December, when he became a senior member of the influential
legal committee of the National People's Congress in

Mr. Yin's deputy, Yang Jong, Lifan's chief executive, has
accompanied Mr. Huang on a visit to Brazil. "Everyone knows
you need government support - the government may provide
land," Mr. Yin said.

Any attempt to buy a comparable factory in the United States
might be blocked. But Mr. Yin said that Brazil did not have
comparable restrictions on the export of high technology.

Lifan, already one of the world's largest motorcycle
manufacturers with sales in 112 countries, is about to start
exporting its remarkably well-built, $9,700 midsize sedans
to developing countries in Asia, the Mideast and the
Caribbean. But several more years of work is needed before
the company is ready to compete in industrialized countries,
Mr. Yin said.

"Chairman Mao taught us: if you can win then fight the war,
if you cannot win, then run away," he said. "I want to train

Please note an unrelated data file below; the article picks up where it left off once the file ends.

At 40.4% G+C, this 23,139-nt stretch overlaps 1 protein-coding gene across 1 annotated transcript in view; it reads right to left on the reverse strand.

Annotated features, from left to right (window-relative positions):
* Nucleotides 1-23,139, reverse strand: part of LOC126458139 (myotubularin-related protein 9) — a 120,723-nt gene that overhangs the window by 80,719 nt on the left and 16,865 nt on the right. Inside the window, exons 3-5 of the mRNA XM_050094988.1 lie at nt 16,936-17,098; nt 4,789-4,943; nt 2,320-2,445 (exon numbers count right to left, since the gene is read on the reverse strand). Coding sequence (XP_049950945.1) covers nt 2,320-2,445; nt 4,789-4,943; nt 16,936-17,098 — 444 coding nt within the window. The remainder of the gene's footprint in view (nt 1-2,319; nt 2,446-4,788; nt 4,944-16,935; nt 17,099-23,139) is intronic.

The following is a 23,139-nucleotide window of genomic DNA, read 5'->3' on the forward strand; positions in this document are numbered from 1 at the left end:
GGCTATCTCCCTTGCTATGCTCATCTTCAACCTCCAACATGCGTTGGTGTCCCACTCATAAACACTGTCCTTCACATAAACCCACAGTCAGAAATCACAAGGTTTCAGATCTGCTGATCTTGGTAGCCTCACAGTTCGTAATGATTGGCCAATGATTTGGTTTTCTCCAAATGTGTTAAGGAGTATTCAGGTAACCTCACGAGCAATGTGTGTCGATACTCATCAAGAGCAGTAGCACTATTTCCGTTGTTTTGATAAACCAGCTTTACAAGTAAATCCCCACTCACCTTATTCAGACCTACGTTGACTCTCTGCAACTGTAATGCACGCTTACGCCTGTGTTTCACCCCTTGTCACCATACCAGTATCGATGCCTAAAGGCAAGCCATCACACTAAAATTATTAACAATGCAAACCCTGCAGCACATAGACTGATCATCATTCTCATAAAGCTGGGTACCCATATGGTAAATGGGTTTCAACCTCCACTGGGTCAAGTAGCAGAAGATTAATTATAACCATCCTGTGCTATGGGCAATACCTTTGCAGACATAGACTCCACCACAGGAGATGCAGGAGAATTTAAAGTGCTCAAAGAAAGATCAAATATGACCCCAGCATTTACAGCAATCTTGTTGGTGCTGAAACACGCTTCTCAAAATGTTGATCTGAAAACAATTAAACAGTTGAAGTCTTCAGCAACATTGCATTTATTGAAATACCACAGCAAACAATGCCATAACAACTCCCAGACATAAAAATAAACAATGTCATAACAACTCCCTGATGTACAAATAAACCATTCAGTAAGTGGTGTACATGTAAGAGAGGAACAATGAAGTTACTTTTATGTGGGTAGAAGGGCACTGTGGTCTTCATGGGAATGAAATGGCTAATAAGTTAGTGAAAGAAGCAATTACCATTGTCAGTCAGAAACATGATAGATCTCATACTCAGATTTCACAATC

my army in these smaller markets, and when we are ready, we
will move on to bigger markets."

Accustomed to producing lightweight, fuel-sipping cars for
cost-conscious Chinese families, Chinese automakers want to
use that expertise as a competitive advantage around the
world while oil prices stay high. Geely, a separate Chinese
carmaker that surprised American and European manufacturers
by announcing plans at Detroit's auto show last month to
enter the American market in 2007, was emphasizing gas
mileage even before oil prices surged in the last two years.

When crude oil prices were much lower than they are today,
Geely switched from an inexpensive electronic engine control
and fuel injections system made by Denso of Japan to a more
expensive but more fuel-efficient model made by Bosch of
Germany, said Lawrence Ang, an executive director of Geely.

Multinational automakers have struggled in China to keep up